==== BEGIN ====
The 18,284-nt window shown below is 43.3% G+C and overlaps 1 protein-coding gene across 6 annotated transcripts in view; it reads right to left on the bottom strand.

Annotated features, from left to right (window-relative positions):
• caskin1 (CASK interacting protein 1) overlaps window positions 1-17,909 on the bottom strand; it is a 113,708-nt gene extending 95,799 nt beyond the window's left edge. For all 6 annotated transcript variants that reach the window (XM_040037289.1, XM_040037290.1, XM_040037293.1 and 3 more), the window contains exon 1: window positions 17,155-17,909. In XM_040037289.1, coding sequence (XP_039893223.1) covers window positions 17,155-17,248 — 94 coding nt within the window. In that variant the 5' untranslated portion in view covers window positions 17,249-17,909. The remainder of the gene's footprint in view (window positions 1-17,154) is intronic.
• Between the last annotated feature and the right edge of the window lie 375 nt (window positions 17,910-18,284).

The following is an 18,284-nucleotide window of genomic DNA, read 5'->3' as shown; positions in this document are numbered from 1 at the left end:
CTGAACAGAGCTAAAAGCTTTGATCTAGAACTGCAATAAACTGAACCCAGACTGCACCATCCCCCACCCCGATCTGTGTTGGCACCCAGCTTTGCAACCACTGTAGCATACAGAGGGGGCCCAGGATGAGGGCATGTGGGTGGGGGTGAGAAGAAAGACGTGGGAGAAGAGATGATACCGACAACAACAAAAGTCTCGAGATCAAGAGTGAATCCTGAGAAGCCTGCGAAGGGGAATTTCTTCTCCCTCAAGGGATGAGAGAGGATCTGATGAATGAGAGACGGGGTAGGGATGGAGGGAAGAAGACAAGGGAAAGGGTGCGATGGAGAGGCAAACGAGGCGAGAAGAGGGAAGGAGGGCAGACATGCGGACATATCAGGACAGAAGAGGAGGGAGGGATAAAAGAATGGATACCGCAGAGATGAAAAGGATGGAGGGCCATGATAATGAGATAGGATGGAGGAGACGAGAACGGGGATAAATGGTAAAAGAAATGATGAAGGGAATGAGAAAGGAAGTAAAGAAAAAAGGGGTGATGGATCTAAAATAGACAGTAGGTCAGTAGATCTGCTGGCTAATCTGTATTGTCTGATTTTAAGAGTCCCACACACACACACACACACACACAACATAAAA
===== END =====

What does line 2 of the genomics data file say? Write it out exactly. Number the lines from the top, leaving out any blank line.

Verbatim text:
Annotated features, from left to right (window-relative positions):